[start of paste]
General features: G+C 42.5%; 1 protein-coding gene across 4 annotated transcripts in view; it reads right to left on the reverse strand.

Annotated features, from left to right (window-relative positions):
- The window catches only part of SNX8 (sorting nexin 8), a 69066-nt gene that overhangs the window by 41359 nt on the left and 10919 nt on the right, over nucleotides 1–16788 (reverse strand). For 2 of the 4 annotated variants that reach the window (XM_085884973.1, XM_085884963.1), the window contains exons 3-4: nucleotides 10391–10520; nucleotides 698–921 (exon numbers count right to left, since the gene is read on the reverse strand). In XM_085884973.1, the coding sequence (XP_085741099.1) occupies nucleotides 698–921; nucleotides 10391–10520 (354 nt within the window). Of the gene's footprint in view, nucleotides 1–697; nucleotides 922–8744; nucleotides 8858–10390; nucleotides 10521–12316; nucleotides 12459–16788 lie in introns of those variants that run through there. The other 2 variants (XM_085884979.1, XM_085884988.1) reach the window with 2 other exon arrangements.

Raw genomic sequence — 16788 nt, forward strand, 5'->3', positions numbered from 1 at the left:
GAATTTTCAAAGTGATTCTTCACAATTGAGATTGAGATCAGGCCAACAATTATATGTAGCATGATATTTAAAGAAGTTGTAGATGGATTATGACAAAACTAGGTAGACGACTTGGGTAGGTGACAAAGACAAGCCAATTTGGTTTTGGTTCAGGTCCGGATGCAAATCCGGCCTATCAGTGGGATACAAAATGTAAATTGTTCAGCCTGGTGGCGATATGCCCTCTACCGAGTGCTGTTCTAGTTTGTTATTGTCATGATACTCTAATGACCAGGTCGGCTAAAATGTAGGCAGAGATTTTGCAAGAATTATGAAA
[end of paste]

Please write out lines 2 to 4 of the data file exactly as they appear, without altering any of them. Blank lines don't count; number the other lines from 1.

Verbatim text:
Annotated features, from left to right (window-relative positions):
- The window catches only part of SNX8 (sorting nexin 8), a 69066-nt gene that overhangs the window by 41359 nt on the left and 10919 nt on the right, over nucleotides 1–16788 (reverse strand). For 2 of the 4 annotated variants that reach the window (XM_085884973.1, XM_085884963.1), the window contains exons 3-4: nucleotides 10391–10520; nucleotides 698–921 (exon numbers count right to left, since the gene is read on the reverse strand). In XM_085884973.1, the coding sequence (XP_085741099.1) occupies nucleotides 698–921; nucleotides 10391–10520 (354 nt within the window). Of the gene's footprint in view, nucleotides 1–697; nucleotides 922–8744; nucleotides 8858–10390; nucleotides 10521–12316; nucleotides 12459–16788 lie in introns of those variants that run through there. The other 2 variants (XM_085884979.1, XM_085884988.1) reach the window with 2 other exon arrangements.

Raw genomic sequence — 16788 nt, forward strand, 5'->3', positions numbered from 1 at the left: